The other day I was walking back from Carrefour ("The French Wal-Mart") and picked up this odd concoction for lunch. It's a spaghetti sandwich, believe it or not. That's right, a hoagie bun filled with spaghetti, your choice of meat sauce, lettuce, and topped with thousand island dressing. I was surprised to find it quite delicious. Maybe I'm just missing spaghetti. A side bonus was that, while trying to figure out the menu, I learned the words for beef (牛肉), chicken (雞肉), and pork (豬肉). There was some hiragana on the food stand sign, so I'm guessing this snack has Japanese origins.
Speaking of Carrefour, I got this little 2.5 gallon fishtank there. On sale. And, typical of sale items at Wal-Mart-type stores, the damn thing leaked when I set it up. So Saturday I took it back and got a replacement. I tried to dazzle them at the customer service counter by telling them in my just-memorized Chinese that the tank leaked, but they weren't exactly impressed, nor did they seem surprised that yet another
Saturday night I was going to try out my new hotplate and make tom kha gai, but I decided to save that for Sunday. Instead, I went to a food stand down the block and picked up what you see here: Taiwan's famous braised beef noodle soup (紅燒牛肉麵), fried dumplings (鍋貼), and my favorite refreshing drink, iced grapefruit green tea (pu2 tao2 you4 綠茶...don't know all the characters).
So, Sunday was a holiday for Dragon Boat Festival. I had heard that there was going to be a Chinese Opera performance of the Madam White Snake tale (one of the legends associated with the Dragon Boat Festival) on Sunday evening at the park down the road. I had spent the day cleaning my apartment and then walking to the pet store to get some fish for my new non-leaking fish tank, so I was kind of tired and almost begged off going. But I forced my lazy butt out the door, and am I glad I did. On my way to the park I passed a pile of furniture that someone was throwing out (this is common) and found this cool wooden hotei (laughing Buddha). It's got a crack in the base, but it's still solid (and heavy) and now looks great in my apartment. Score!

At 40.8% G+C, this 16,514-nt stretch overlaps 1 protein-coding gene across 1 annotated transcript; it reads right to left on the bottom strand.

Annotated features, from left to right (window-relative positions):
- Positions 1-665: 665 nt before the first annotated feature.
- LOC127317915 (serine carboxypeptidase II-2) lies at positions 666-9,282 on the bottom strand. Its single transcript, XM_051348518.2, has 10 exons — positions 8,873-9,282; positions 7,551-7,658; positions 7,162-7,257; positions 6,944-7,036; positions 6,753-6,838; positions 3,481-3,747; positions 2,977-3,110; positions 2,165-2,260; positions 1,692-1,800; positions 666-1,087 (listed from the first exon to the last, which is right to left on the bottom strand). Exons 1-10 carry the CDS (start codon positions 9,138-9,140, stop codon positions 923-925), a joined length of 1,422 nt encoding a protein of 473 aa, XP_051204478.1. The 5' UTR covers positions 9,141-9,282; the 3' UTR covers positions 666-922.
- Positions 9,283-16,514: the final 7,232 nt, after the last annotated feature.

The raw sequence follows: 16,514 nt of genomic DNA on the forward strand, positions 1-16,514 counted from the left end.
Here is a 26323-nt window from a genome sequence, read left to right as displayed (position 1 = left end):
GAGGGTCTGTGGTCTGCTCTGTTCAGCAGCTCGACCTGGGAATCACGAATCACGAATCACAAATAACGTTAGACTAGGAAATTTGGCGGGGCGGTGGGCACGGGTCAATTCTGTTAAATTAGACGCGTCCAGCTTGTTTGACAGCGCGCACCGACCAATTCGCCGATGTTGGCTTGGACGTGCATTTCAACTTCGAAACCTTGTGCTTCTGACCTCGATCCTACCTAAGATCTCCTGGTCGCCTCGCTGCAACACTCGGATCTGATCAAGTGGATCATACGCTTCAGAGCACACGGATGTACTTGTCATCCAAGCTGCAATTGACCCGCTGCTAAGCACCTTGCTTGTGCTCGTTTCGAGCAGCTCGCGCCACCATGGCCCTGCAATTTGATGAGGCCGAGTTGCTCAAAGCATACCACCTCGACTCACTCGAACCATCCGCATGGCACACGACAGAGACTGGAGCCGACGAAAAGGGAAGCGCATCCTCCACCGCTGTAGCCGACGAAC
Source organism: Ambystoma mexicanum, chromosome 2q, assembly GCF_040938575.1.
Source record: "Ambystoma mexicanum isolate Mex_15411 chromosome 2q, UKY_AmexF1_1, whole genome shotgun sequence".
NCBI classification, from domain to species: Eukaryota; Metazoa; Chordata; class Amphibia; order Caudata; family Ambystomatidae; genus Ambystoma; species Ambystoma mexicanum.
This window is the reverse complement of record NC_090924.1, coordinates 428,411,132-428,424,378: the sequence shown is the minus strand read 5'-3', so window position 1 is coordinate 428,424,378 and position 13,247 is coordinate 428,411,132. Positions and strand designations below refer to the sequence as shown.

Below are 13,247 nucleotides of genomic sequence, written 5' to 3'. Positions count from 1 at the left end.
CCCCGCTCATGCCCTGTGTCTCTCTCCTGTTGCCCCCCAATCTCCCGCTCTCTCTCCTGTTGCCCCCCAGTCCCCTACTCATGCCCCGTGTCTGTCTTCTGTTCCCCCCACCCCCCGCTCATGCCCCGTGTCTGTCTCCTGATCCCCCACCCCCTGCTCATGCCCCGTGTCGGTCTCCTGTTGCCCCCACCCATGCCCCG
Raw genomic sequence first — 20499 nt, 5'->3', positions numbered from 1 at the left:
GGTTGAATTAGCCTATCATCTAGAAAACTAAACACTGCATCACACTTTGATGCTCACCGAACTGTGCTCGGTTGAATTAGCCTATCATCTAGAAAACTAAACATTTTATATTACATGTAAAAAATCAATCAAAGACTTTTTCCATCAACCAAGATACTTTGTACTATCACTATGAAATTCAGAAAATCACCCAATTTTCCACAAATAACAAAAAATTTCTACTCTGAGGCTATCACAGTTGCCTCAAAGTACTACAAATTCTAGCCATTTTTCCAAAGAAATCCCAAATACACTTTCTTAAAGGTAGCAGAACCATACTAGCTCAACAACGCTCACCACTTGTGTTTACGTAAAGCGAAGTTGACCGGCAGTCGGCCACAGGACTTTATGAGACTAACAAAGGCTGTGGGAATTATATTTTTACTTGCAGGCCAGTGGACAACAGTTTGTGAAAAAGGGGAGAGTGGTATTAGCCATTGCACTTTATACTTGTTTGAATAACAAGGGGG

I got to the park a half hour before the opera started, thinking that I would get close to the stage. Wrong! I must have been a half block from stage, standing in a mob of people. I later found out that the TV news reported an attendance of 100,000. Fortunately there were some of those Jumbotron TVs set up, so I could still see what was going on, although I didn't understand a word of it. I stayed until 9:30pm, but by that time my back was killing me so I walked home. I don't know how long the performance continued after I left. It was an interesting experience, but now I know why most of the students and coworkers I spoke to later said that they stayed only a few minutes, or else didn't bother going and just watched it on TV. The video clip here is dark, but it'll give you some idea.
Sunday night I got home and was really tired, but then I realized that I had to cook up that tom kha gai before the chicken went bad. The photo here looks like I'm ready to go, and I was, but things don't always go so smoothly for me. The just-purchased hotplate would not work with the just-purchased non-stick pan. Unknown to me, the hotplate works by electromagnetism something-or-other, and it will only turn on when something magnetic is touching it. I do have another pan that works--you can see it in the photo--but it's a thin, cheap piece of crap that burns everything. Time to use my MacGyver resourcefulness. I quickly looked up the Chinese word for "aluminum foil" and went to the Family Mart on the corner and picked some up. Didn't work. The hot plate would heat up the foil, but as soon as I put the pan on top of the foil, the thing would shut off. I tried using the metal rack that came with my steamer. Same story: The rack would heat up no problem, but the hotplate would shut off as soon as I put the pan on top of the rack. So I ended up having to struggle with the thin, cheap pan; it was all I had that would work. Then, my
I got to talking with a student at Richmond and found out that he plays mahjong (Reminder to self to learn the characters for that). I told him of my desire to learn the Taiwanese rules and to join a game sometime. He told me his family plays all the time, just for "friendly stakes" of NT$50 (US$1.50), so we exchanged email addresses. He was surprised to meet an American who likes the game. Obviously he hasn't seen my mahjong-inspired decor.